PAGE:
The BANT framework (Budget, Authority, Need, Timeliness) is the long-time standard for qualifying leads. If a lead misses any of these points, many salespeople will walk away.
While BANT is an incredibly useful tool, it’s far from flawless. This is particularly true if your product or service is outside the normal parameters of the business.
To understand the BANT approach better, read our blog, The BANT Approach to Streamline Lead Generation.
In this blog, we’ll look at how the BANT method can be problematic and discuss some ways to overcome these issues.
1. BANT doesn’t create a need
This is a relatively new concept in many cases. For example, an SaaS (Software as a Service) is often solving a problem that the lead doesn’t even know they have yet.
In some cases, the salesperson must “create” the need by extracting from the lead what their struggles are, then offering solutions. For example, few of us would have considered needing a CRM twenty years ago. Today, few businesses operate without one.
BANT assumes the need is already there and obvious. If yours is a business that might require the “creation” of a need, be careful that BANT doesn’t eliminate leads that are otherwise qualified, but they don’t know they need you.
2. BANT often doesn’t look at all the budget considerations
BANT is a pretty straightforward budget assessment. For example, if someone is looking to purchase a new manufacturing machine, the BANT method will simply ask if they have enough money to buy the machine. It often won’t account for things like wages for people to learn to use the new machine, the need to replace older feedstock, and more.
A responsible salesperson or lead generator will take these ideas into account when working with a lead. If they don’t, at best, the lead will be unhappy when they look at their bottom line and see their purchase cost them much more than planned. At worst, they will simply return the item and make sure no one else ever buys from you again.
Review budgets more thoroughly than simply asking if the lead has the money for the initial purchase. Show them that you have their best interests in mind by pointing out to the buyer the other costs that might be included in the purchase.
3. Look at everyone who might be affected by a purchase and account for their needs too
Software is an excellent example of where a decision by one person can affect an entire corporation, even internationally. If your prospect is considering buying a new software from you, everyone who will work on it is going to be affected. If you’ve been in a company when a bad piece of software was rolled out, you know it can lead to massive frustration. If it’s bad enough, the contract will be canceled and another solution will be put in place.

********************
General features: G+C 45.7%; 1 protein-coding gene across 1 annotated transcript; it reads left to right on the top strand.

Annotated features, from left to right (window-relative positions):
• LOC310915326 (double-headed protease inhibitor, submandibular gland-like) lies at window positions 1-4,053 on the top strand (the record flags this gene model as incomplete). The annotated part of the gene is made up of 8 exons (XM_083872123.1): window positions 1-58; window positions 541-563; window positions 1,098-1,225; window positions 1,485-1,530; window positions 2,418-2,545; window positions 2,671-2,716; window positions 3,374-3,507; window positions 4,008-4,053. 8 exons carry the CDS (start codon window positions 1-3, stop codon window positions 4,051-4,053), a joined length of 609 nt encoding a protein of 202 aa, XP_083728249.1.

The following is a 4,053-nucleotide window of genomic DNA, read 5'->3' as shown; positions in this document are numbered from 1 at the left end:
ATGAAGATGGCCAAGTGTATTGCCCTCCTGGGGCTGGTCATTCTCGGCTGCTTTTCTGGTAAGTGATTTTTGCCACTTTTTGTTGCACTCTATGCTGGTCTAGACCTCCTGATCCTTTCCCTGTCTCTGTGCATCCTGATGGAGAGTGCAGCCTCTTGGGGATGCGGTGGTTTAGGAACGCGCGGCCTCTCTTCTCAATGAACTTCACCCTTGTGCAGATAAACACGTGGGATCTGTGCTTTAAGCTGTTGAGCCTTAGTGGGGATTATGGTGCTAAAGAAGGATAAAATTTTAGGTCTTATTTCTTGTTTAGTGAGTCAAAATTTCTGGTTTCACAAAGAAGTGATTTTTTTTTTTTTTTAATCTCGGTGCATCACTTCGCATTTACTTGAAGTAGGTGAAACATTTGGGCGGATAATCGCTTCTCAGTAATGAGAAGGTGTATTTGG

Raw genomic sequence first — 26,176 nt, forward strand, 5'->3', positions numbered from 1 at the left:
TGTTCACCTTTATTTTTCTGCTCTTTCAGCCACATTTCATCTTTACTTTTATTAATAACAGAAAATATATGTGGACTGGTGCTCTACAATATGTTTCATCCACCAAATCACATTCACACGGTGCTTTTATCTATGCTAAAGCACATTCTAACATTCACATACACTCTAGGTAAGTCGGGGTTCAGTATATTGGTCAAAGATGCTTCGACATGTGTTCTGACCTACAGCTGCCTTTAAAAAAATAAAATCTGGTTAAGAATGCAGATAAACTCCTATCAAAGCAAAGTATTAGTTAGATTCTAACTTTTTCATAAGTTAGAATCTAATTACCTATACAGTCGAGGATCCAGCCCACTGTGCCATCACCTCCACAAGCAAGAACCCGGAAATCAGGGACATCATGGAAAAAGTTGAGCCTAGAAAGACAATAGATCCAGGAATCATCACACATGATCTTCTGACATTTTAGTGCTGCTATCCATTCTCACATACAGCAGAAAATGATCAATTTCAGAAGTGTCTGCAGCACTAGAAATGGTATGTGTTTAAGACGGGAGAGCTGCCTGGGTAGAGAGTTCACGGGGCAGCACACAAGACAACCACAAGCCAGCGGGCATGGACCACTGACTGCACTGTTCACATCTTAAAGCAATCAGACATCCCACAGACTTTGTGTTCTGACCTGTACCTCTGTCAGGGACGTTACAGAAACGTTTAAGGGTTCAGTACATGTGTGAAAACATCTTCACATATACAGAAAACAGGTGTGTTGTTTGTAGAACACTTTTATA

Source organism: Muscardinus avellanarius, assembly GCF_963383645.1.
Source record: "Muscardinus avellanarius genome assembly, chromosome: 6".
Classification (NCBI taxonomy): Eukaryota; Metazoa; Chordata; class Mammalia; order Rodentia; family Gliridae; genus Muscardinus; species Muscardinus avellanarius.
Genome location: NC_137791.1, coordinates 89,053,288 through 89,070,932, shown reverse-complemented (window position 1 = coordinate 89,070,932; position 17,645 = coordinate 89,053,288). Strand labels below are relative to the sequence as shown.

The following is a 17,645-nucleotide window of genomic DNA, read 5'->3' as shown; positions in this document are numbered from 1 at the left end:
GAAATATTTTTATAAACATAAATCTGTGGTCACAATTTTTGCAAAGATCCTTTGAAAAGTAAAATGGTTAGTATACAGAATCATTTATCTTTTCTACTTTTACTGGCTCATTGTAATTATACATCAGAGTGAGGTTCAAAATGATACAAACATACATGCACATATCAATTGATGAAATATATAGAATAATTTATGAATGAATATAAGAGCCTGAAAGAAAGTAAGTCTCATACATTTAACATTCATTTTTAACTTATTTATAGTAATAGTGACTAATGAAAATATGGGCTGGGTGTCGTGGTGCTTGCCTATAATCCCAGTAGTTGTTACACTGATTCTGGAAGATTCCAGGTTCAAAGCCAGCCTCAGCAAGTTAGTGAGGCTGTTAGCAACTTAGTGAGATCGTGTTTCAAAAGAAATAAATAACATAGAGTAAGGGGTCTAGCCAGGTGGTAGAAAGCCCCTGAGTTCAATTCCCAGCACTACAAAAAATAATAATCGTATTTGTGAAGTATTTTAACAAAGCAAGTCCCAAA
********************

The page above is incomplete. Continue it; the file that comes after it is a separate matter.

Consider everyone in the organization who might be affected by this purchase. Sure you might get the sale now, but those who work for someone today might be the decision-maker tomorrow and they’ll remember what pain your sale caused them.
4. BANT doesn’t create its own urgency
The “T” in BANT is for timing. It assumes a buyer-driven timeline. While that’s fine, it’s often up to the lead generator or the salesperson to create a sense of urgency.
If the prospect doesn’t really see how this purchase will make their organization stronger, they might not feel the need to move quickly.
An effective salesperson will move the timeline gently and imperceptibly to create the timing that leads to an immediate sale.
5. He needs to understand the upheaval their decision might cause.
While it might be nice to gloss over the pain that will be caused by changing methods in a company, it’s up to the salesperson or lead generator to discuss that when it’s appropriate.
If it’s a software product, a new machine, or a new method, it might cause people to have to change things they’ve been doing for decades. It’s important this situation be discussed and a plan is put in place by the seller to help the buyer mitigate these issues as much as possible.
6. BANT is seller-centric in a buyer’s world
BANT is focused only on the needs and concerns of the seller. The world has changed a great deal since this qualification method was created.
In the world of the 21st century, it’s imperative for the lead generator and the salesperson to look at everything from the customers’ perspective. The world is filled with competitors and the ones that lead the market are the ones that deliver the most user-centric sales process and final product.
Remember: We’re in a buyer’s world; act accordingly.
7. BANT doesn’t create or even sell value.
By going through the BANT question process, you create no value for the lead. They will never know why your product or service is something they need.
It’s important that every lead generation program and sales process includes creating value for the client at every level.
BANT is still a very useful framework for lead qualification, but it lacks some of the finesse that’s required in the 21 century. There are other methods that include many of the same basic criteria, while adding in the buyer-centric portions that are needed for today’s buyer, whether B2B or B2C.